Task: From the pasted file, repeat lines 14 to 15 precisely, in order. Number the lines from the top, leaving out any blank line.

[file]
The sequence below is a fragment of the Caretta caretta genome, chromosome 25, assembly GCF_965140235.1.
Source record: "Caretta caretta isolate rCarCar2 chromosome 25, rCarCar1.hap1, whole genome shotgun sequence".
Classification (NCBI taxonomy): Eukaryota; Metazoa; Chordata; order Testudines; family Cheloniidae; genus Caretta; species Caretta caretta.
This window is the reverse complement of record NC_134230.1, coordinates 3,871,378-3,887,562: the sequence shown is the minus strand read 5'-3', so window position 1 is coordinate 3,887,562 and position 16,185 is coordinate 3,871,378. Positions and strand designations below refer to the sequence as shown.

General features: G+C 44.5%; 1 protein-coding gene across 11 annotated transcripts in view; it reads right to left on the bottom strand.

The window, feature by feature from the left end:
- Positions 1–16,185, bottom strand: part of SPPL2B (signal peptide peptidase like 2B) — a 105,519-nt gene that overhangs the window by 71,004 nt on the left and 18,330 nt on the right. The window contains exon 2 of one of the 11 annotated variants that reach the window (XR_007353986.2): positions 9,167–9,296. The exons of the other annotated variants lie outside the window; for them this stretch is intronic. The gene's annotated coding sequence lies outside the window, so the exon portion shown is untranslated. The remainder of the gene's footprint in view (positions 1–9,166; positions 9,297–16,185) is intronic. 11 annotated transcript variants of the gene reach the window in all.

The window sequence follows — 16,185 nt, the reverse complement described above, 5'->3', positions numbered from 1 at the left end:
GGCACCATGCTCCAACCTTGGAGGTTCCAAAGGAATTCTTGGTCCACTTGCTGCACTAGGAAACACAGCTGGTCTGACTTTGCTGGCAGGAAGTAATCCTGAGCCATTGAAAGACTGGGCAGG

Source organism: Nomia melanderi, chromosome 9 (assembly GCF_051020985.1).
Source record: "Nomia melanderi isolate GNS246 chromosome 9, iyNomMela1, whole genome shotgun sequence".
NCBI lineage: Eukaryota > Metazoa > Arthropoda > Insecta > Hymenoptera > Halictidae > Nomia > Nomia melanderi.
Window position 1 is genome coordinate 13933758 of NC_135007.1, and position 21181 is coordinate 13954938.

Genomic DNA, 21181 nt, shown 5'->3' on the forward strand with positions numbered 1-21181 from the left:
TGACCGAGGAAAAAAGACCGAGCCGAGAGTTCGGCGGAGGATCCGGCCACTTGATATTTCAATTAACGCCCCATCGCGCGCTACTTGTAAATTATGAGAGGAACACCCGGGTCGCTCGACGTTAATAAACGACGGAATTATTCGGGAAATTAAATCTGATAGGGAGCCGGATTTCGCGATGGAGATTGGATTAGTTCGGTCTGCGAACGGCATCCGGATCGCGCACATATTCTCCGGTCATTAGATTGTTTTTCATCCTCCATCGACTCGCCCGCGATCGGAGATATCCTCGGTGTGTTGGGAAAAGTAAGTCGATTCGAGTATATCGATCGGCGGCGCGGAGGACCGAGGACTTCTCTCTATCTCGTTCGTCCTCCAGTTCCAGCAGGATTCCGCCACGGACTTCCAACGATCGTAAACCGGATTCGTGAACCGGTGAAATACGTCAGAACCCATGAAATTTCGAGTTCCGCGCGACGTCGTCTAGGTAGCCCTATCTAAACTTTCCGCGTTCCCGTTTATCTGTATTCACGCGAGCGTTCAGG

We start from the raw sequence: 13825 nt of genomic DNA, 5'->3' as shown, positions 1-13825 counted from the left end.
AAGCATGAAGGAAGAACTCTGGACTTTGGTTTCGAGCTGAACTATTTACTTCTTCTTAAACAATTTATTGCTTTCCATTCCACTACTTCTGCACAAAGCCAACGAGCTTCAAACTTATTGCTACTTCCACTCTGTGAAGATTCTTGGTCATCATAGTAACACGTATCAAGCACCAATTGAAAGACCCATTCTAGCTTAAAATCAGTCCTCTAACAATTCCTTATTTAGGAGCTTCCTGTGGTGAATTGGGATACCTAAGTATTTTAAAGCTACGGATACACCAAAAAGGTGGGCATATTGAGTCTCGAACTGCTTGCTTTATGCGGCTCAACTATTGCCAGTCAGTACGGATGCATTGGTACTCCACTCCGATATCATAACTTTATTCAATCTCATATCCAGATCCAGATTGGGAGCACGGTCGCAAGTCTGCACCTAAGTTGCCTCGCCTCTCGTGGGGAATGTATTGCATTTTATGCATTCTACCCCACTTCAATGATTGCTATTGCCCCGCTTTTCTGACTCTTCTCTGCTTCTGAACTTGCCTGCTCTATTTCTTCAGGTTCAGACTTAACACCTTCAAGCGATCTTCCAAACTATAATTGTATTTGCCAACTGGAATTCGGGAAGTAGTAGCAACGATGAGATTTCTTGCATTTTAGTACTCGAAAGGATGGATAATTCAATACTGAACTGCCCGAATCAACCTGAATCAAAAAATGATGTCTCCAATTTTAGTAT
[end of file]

Genomic DNA, 21181 nt, shown 5'->3' on the forward strand with positions numbered 1-21181 from the left:
TGACCGAGGAAAAAAGACCGAGCCGAGAGTTCGGCGGAGGATCCGGCCACTTGATATTTCAATTAACGCCCCATCGCGCGCTACTTGTAAATTATGAGAGGAACACCCGGGTCGCTCGACGTTAATAAACGACGGAATTATTCGGGAAATTAAATCTGATAGGGAGCCGGATTTCGCGATGGAGATTGGATTAGTTCGGTCTGCGAACGGCATCCGGATCGCGCACATATTCTCCGGTCATTAGATTGTTTTTCATCCTCCATCGACTCGCCCGCGATCGGAGATATCCTCGGTGTGTTGGGAAAAGTAAGTCGATTCGAGTATATCGATCGGCGGCGCGGAGGACCGAGGACTTCTCTCTATCTCGTTCGTCCTCCAGTTCCAGCAGGATTCCGCCACGGACTTCCAACGATCGTAAACCGGATTCGTGAACCGGTGAAATACGTCAGAACCCATGAAATTTCGAGTTCCGCGCGACGTCGTCTAGGTAGCCCTATCTAAACTTTCCGCGTTCCCGTTTATCTGTATTCACGCGAGCGTTCAGG